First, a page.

The Federal Aviation Administration, concerned about the growing number of metal cracks and fatigue problems turning up on aging airliners, has launched a major study that is intended to produce much tougher inspections for planes as they get older.
Nicknamed the "geriatric aircraft program" by senior FAA officials, the study has been under way for some months but is being stepped up in light of the problems discovered this week with the McDonnell Douglas DC9 jet, FAA officials said.
Monday afternoon an Air Canada DC9 just out of Boston was forced to return after the wall at the rear of the passenger cabin, called the aft bulkhead, blew out. Air pressure in the cabin, sufficient to keep passengers comfortable at 25,000 feet, was strong enough to cause the "explosive decompression" because a major crack -- undiscovered in previous inspections -- had developed in the bulkhead.
Flight controls, including throttles for the engines and cables for the tail and rudder, run through the aft bulkhead and were damaged, but the plane landed safely.
That incident, in which passengers could turn around in the cabin and see out the back of the plane, resulted in an FAA order to U.S. airlines for detailed inspections of similar older DC9s to find other cracks. Fewer than 125 of the 377 DC9s in the fleet were subject to those inspections, but industry sources said yesterday 141 planes had been inspected.
The FAA reported 41 planes with small cracks, though only one had a crack of serious length.
At least two follow-up orders from the FAA for more frequent DC9 inspections are expected this weekend or early next week as the data is evaluated, officials said.
Charles Foster, the FAA's associate administrator for aviation standards, said yesterday that "with airline deregulation, a lot of people are getting older planes out of storage" as smaller airlines seek to become larger airlines.
As a result of the "geriatric" study, Foster said, "inspections will probably have to become more frequent" after a plane reaches a certain age.
FAA Administrator Langhorne Bond, Foster and other aides recently visited Wright-Patterson Air Force Base in Ohio to study what the Air Force has been doing on the problem of aging airplanes.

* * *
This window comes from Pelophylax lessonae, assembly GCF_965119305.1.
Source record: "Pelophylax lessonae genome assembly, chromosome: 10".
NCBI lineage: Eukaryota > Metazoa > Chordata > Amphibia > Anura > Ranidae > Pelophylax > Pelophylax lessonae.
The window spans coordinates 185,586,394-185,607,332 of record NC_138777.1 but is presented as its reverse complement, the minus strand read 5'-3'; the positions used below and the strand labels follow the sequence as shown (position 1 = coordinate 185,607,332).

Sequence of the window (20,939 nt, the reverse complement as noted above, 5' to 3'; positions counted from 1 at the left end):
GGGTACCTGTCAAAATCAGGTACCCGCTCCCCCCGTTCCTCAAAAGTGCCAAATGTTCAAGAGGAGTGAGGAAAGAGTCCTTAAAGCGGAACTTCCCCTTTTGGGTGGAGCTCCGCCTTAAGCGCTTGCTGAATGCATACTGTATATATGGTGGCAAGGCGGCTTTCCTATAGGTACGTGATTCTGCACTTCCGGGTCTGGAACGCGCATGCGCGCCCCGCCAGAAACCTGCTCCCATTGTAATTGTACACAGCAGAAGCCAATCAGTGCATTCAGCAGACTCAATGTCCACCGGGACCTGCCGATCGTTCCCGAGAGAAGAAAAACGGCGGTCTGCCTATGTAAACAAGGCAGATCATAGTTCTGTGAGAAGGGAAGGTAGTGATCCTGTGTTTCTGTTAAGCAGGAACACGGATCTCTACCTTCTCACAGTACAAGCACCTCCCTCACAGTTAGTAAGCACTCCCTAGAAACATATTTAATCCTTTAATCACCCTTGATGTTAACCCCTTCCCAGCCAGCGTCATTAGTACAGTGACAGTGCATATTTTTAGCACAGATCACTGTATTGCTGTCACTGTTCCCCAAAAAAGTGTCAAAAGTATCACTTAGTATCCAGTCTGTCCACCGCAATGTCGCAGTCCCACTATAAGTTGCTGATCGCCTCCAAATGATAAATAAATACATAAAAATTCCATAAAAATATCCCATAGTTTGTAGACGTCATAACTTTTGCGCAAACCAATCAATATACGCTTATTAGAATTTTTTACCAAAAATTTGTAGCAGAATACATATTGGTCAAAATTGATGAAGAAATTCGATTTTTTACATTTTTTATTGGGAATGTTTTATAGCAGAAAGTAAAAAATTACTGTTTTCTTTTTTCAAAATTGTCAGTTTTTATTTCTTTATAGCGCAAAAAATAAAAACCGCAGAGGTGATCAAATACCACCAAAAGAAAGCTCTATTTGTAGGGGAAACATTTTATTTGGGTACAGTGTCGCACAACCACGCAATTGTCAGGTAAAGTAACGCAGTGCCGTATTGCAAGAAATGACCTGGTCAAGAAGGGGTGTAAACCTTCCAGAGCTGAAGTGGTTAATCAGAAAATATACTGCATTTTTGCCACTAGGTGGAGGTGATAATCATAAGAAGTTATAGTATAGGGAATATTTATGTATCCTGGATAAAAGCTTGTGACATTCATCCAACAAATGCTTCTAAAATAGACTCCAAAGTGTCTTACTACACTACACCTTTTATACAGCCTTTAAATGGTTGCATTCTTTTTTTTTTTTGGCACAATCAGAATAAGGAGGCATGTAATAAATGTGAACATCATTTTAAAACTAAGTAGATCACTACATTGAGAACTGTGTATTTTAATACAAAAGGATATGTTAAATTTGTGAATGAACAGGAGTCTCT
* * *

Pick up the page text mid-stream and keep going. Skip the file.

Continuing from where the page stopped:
"Frankly, the Air Force is ahead of us right now," a senior FAA official said."They know more about the problem and they're helping us with this." New regulations stressing inspections are being drafted based on work from that study, officials said.
Cracks in load-bearing metal structures are a regular, expected occurrence in aviation. The trick is to be sure that inspection procedures are frequent enough to catch the cracks and repair them before they reach dangerous lengths.
The older a plane gets, the theory goes, the more fatigued its metal supports become and the more subject they are to cracking.
The DC9 incident has received considerable publicity, but a similar case occurred in May 1977 when a Dan-Air Boeing 707 crashed near Lusaka, Zambia, and killed all six persons aboard.
The British Department of Trade reported the cause of that accident was "metal fatigue and inadequate design" in the horizontal stabilizer rear spar, which means that the plane essentially became uncontrollable. Investigators found that the airline operator had followed the approved inspection schedule.
Boeing 707 operators around the world subsequently reduced the time between inspections.
The problem with the DC aft bulkhead first was reported in 1976, and McDonnell Douglas recommended to operators that they either modify the bulkhead to strengthen it or increase their inspection schedules.
Air Canada had inspected the airplane that was involved in the Monday incident in the spring of this year, using X-rays, but found no problems, according to FAA officials.
The new FAA orders for DC9s, expected this weekend, will beef up inspection schedules and techniques for the type of DC9 Air Canada was flying, and will extend a more rigorous inspection schedule to similar DC9s -- those that have stairways in the tail.
An FAA official said this last order was in the drafting stage, because of reports of cracks, when the Air Canada incident occurred.